Cyclonopedia: Complicity with Anonymous Materials
At once a horror fiction, a work of speculative theology, an atlas of demonology, a political samizdat and a philosophic grimoire, CYCLONOPEDIA is work of theory-fiction on the Middle East, where horror is restlessly heaped upon horror. Reza Negarestani bridges the appalling vistas of contemporary world politics and the War on Terror with the archeologies of the Middle East and the natural history of the Earth itself. CYCLONOPEDIA is a middle-eastern Odyssey, populated by archeologists, jihadis, oil smugglers, Delta Force officers, heresiarchs, corpses of ancient gods and other puppets. The journey to the Underworld begins with petroleum basins and the rotting Sun, continuing along the tentacled pipelines of oil, and at last unfolding in the desert, where monotheism meets the Earth's tarry dreams of insurrection against the Sun. 'The Middle East is a sentient entity - it is alive ' concludes renegade Iranian archeologist Dr. Hamid Parsani, before disappearing under mysterious circumstances. The disordered notes he leaves behind testify to an increasingly deranged preoccupation with oil as the 'lubricant' of historical and political narratives. A young American woman arrives in Istanbul to meet a pseudonymous online acquaintance who never arrives. Discovering a strange manuscript in her hotel room, she follows up its cryptic clues only to discover more plot-holes, and begins to wonder whether her friend was a fictional quantity all along. Meanwhile, as the War on Terror escalates, the US is dragged into an asymmetrical engagement with occultures whose principles are ancient, obscure, and saturated in oil. It is as if war itself is feeding upon the warmachines, leveling cities into the desert, seducing the aggressors into the dark heart of oil ...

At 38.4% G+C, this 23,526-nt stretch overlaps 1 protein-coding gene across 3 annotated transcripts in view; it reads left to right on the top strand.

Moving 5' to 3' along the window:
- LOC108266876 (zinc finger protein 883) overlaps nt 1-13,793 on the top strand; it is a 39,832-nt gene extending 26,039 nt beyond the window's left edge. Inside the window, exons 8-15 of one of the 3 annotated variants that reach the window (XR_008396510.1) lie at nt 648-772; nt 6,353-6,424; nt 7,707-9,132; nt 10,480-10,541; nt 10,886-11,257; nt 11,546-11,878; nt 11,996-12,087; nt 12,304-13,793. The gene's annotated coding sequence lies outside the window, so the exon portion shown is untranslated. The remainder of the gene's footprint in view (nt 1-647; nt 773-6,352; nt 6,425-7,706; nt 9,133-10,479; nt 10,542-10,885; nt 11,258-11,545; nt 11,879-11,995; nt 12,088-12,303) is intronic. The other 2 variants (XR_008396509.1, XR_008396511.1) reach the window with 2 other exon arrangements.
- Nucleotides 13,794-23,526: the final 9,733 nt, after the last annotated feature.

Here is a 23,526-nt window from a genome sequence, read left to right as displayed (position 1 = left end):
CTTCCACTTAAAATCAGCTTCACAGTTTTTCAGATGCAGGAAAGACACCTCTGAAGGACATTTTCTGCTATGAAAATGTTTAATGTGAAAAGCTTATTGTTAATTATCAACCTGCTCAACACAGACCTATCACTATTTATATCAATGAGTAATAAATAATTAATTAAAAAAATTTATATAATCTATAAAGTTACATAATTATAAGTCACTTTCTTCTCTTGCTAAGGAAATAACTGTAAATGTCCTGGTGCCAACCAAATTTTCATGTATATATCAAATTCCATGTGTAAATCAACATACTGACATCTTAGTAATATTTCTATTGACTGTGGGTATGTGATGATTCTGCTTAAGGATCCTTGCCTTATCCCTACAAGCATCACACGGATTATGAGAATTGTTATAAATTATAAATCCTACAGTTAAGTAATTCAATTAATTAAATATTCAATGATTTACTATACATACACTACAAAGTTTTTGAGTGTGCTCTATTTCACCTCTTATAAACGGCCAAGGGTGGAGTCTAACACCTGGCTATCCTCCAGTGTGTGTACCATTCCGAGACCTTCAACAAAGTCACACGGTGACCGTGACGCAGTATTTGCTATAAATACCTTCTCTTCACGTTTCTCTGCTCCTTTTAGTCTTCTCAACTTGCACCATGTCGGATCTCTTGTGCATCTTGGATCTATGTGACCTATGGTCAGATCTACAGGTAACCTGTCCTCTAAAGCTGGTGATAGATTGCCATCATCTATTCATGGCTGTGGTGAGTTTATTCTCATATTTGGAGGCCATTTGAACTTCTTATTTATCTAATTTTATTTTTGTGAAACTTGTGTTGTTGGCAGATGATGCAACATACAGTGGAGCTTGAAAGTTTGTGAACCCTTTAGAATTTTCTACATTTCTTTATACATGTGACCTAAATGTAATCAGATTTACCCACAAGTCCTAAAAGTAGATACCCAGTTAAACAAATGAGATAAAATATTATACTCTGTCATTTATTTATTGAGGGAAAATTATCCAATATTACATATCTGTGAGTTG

What people are saying - Write a review
LibraryThing ReviewUser Review - JimElkins - LibraryThing
A very interesting book. The back cover copy makes it sound like it's science fiction, and Jess Martin's review (on this site) makes it sound like some generic mysticism. One of the endorsements in ... Read full review